The legacy is officially on the line and only a win can restore it.
Sunday is more than just the two best teams in the NFL meeting to determine who will lift the Vince Lombardi Trophy. For the New England Patriots, this game is about ensuring that a legacy birthed in 2001 doesn't end up with an asterisk in the history books. It's about making sure that their place in the annals of the sport is more than just some deflated balls.
History tells us that those who cheat have a legacy that is forever cloudy and murky, the issue now found in baseball by the likes of Pete Rose and Barry Bonds, in college football by an SMU program that still hasn't been able to rebuild since the heyday of the 'Pony Express.' The Patriots, tarnished by 'Spygate' and with wind knocked out of their sails by 'Deflategate,' have now been caught cheating cheating twice. Once is enough to knock most stars or teams off of a pedestal.
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Twice means that any legacy worth noting is often erased for good.
It is this that makes Sunday not just any other Super Bowl for a team that has been there any astonishing five times this young century. This game is now a referendum on the team and the organization unlike no other game before or likely for any that will come. This game can validate not just the current 53 players on the Patriots roster but those who come before and those who come after.
What a Gatorade bath for Bill Belichick would mean to this team is the chance to vindicate the haters. Since 'Deflategate' popped up last week, his legacy and that of the organization as a whole has come under warranted scrutiny. That the Patriots haven't won a title since 'Spygate' is an indictment on Belichick, proof for critics and cynics to point their fingers at the already unlikeable head coach and question his every win. Failure to win Sunday would rightly draw into question whether this man and his team can win without an unfair advantage. Fool me once, shame on you. Fool me twice, shame on me. And for a two-time cheater like Belichick, going without a win on Sunday would make him incapable of winning without cheating.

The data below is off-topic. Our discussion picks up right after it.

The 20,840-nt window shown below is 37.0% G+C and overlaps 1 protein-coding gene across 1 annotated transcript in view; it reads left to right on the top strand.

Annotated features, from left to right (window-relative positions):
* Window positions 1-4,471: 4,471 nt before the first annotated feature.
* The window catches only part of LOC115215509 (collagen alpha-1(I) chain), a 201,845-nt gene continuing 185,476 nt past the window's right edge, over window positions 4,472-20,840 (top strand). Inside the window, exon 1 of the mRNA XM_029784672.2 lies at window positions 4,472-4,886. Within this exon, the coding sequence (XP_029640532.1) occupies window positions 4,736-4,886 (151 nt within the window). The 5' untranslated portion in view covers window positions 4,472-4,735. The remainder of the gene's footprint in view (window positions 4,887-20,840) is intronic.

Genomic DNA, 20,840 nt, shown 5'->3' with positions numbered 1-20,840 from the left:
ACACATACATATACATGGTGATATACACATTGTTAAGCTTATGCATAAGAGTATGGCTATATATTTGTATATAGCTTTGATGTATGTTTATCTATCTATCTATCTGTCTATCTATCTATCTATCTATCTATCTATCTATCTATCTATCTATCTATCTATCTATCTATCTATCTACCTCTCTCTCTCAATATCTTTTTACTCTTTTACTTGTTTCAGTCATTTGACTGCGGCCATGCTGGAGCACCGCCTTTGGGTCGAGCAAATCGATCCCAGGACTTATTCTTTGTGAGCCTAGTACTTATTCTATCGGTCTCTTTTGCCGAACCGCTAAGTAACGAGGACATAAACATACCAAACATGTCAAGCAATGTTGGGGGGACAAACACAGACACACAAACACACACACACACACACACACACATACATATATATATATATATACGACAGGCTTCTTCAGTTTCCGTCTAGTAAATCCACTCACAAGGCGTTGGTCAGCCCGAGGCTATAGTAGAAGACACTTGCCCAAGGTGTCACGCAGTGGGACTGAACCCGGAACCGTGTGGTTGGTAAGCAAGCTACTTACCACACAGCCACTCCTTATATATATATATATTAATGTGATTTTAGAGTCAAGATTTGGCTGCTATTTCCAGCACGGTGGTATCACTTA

Talk about a legacy killer.
But Belichick and his dapper and dashing quarterback Tom Brady can crush all that cynicism with a win.
If the Patriots can win this one game, using footballs inflated not by their staff but by the NFL, then they will reclaim their mantle as a dynasty. That would be four Super Bowl rings for the head coach and the quarterback, putting a tandem that already breathes the rarefied air of NFL success into the pantheon of legends. It would show that talent and not cheating is what got them those trophies and is what will eventually get them to Canton someday.
One more win this year, one more win and suddenly Belichick and Brady aren't cheats. Even should an investigation deem that 'Deflategate' did occur, no amount of improper handling of balls will taint this duo. History will write the story about this controversy but with a shiny spin of gleam from their trophy cast over the words. Should the Patriots win this game, then it won't matter.
When it mattered most, the books will someday say, the Patriots won the big game. And that they did so in the Super Bowl, in a neutral setting and with the league's balls will only vindicate their legacy.
Losing would be more evidence that the Patriots can't win the big ones without a little help, without a competitive edge. But if they walk out victorious, the narrative is different.
A win here in this Super Bowl would overshadow the negativity and the derision. It would show that this team isn't built on cheating or cutting corners. That the 'Patriot Way' is a viable legacy.
A legacy that the Patriots can write in bold on Sunday evening in Arizona. A legacy that they can put some air back into after a week where it saw nothing but deflation.
A legacy that only exists with a win on Sunday.